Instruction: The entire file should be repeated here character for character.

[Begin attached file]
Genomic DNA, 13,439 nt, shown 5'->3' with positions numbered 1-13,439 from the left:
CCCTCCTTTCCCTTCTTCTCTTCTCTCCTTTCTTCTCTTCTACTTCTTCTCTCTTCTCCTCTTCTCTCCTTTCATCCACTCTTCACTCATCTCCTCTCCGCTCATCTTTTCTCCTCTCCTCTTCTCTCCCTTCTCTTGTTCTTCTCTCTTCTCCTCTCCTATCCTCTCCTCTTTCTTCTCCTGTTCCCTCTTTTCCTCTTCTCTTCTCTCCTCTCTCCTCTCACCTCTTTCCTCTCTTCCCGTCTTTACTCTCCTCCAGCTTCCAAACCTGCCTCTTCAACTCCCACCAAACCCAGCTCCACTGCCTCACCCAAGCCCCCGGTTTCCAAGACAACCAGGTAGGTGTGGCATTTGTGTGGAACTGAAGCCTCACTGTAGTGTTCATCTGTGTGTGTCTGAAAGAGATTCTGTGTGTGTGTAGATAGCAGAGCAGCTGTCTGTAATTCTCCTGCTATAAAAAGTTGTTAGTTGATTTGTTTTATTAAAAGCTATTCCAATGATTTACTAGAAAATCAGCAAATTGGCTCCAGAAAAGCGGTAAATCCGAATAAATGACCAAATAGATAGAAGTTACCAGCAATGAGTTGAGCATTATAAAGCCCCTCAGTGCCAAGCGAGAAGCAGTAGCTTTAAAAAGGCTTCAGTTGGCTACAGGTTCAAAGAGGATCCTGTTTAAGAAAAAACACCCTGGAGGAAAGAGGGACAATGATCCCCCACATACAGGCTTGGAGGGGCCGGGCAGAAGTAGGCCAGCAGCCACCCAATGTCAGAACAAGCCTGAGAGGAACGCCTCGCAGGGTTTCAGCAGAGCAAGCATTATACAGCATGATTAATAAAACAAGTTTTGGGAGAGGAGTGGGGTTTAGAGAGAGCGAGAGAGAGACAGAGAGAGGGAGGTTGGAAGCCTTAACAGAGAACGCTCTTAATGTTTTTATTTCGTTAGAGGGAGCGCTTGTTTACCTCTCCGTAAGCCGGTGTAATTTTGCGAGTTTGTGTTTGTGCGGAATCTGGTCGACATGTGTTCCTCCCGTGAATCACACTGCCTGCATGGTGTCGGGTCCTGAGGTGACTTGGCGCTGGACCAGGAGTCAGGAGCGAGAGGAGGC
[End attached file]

Genomic DNA, 13,439 nt, shown 5'->3' with positions numbered 1-13,439 from the left:
CCCTCCTTTCCCTTCTTCTCTTCTCTCCTTTCTTCTCTTCTACTTCTTCTCTCTTCTCCTCTTCTCTCCTTTCATCCACTCTTCACTCATCTCCTCTCCGCTCATCTTTTCTCCTCTCCTCTTCTCTCCCTTCTCTTGTTCTTCTCTCTTCTCCTCTCCTATCCTCTCCTCTTTCTTCTCCTGTTCCCTCTTTTCCTCTTCTCTTCTCTCCTCTCTCCTCTCACCTCTTTCCTCTCTTCCCGTCTTTACTCTCCTCCAGCTTCCAAACCTGCCTCTTCAACTCCCACCAAACCCAGCTCCACTGCCTCACCCAAGCCCCCGGTTTCCAAGACAACCAGGTAGGTGTGGCATTTGTGTGGAACTGAAGCCTCACTGTAGTGTTCATCTGTGTGTGTCTGAAAGAGATTCTGTGTGTGTGTAGATAGCAGAGCAGCTGTCTGTAATTCTCCTGCTATAAAAAGTTGTTAGTTGATTTGTTTTATTAAAAGCTATTCCAATGATTTACTAGAAAATCAGCAAATTGGCTCCAGAAAAGCGGTAAATCCGAATAAATGACCAAATAGATAGAAGTTACCAGCAATGAGTTGAGCATTATAAAGCCCCTCAGTGCCAAGCGAGAAGCAGTAGCTTTAAAAAGGCTTCAGTTGGCTACAGGTTCAAAGAGGATCCTGTTTAAGAAAAAACACCCTGGAGGAAAGAGGGACAATGATCCCCCACATACAGGCTTGGAGGGGCCGGGCAGAAGTAGGCCAGCAGCCACCCAATGTCAGAACAAGCCTGAGAGGAACGCCTCGCAGGGTTTCAGCAGAGCAAGCATTATACAGCATGATTAATAAAACAAGTTTTGGGAGAGGAGTGGGGTTTAGAGAGAGCGAGAGAGAGACAGAGAGAGGGAGGTTGGAAGCCTTAACAGAGAACGCTCTTAATGTTTTTATTTCGTTAGAGGGAGCGCTTGTTTACCTCTCCGTAAGCCGGTGTAATTTTGCGAGTTTGTGTTTGTGCGGAATCTGGTCGACATGTGTTCCTCCCGTGAATCACACTGCCTGCATGGTGTCGGGTCCTGAGGTGACTTGGCGCTGGACCAGGAGTCAGGAGCGAGAGGAGGC